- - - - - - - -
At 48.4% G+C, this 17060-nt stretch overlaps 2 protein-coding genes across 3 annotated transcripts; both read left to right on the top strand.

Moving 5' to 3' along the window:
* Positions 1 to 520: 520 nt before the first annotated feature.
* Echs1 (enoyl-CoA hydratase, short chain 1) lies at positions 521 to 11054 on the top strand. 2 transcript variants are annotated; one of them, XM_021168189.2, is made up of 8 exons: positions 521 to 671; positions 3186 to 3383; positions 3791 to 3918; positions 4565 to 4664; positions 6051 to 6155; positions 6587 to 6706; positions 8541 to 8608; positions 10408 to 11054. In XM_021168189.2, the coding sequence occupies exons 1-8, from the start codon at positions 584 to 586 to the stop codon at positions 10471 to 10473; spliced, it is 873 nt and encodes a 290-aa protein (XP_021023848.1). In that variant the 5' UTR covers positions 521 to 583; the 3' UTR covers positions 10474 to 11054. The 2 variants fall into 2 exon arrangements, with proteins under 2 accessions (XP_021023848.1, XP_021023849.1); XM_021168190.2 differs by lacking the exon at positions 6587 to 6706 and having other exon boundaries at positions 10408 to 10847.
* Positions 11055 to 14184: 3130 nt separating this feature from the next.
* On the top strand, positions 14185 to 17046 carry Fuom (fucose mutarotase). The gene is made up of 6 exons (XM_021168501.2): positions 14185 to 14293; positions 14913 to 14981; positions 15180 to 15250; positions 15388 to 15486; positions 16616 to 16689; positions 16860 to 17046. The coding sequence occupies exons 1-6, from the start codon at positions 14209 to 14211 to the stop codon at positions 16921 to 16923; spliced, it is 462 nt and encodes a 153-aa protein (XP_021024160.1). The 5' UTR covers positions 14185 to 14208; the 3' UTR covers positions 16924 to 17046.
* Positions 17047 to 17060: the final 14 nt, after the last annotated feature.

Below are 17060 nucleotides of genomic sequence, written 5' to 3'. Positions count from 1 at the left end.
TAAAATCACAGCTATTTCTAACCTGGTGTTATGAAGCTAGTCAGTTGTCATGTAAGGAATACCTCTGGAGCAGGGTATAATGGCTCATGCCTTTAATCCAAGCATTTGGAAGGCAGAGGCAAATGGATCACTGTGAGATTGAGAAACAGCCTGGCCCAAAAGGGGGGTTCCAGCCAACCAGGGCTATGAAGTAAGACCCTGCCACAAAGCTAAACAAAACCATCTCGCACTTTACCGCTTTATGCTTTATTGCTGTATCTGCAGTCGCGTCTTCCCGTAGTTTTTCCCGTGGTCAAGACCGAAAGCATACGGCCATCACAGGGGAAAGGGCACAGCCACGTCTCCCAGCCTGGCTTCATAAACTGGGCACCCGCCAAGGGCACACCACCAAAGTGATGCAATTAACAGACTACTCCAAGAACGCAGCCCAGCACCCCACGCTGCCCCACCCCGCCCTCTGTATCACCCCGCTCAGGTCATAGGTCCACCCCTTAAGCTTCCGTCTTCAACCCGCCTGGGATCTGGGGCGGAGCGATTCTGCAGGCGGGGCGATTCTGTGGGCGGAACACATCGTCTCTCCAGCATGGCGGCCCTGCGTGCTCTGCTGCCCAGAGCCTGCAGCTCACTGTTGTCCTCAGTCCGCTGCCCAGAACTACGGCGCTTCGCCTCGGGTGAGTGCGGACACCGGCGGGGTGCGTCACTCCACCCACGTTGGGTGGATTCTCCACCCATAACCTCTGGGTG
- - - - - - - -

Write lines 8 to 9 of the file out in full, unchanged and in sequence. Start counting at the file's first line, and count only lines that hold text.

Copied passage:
Below are 17060 nucleotides of genomic sequence, written 5' to 3'. Positions count from 1 at the left end.
TAAAATCACAGCTATTTCTAACCTGGTGTTATGAAGCTAGTCAGTTGTCATGTAAGGAATACCTCTGGAGCAGGGTATAATGGCTCATGCCTTTAATCCAAGCATTTGGAAGGCAGAGGCAAATGGATCACTGTGAGATTGAGAAACAGCCTGGCCCAAAAGGGGGGTTCCAGCCAACCAGGGCTATGAAGTAAGACCCTGCCACAAAGCTAAACAAAACCATCTCGCACTTTACCGCTTTATGCTTTATTGCTGTATCTGCAGTCGCGTCTTCCCGTAGTTTTTCCCGTGGTCAAGACCGAAAGCATACGGCCATCACAGGGGAAAGGGCACAGCCACGTCTCCCAGCCTGGCTTCATAAACTGGGCACCCGCCAAGGGCACACCACCAAAGTGATGCAATTAACAGACTACTCCAAGAACGCAGCCCAGCACCCCACGCTGCCCCACCCCGCCCTCTGTATCACCCCGCTCAGGTCATAGGTCCACCCCTTAAGCTTCCGTCTTCAACCCGCCTGGGATCTGGGGCGGAGCGATTCTGCAGGCGGGGCGATTCTGTGGGCGGAACACATCGTCTCTCCAGCATGGCGGCCCTGCGTGCTCTGCTGCCCAGAGCCTGCAGCTCACTGTTGTCCTCAGTCCGCTGCCCAGAACTACGGCGCTTCGCCTCGGGTGAGTGCGGACACCGGCGGGGTGCGTCACTCCACCCACGTTGGGTGGATTCTCCACCCATAACCTCTGGGTG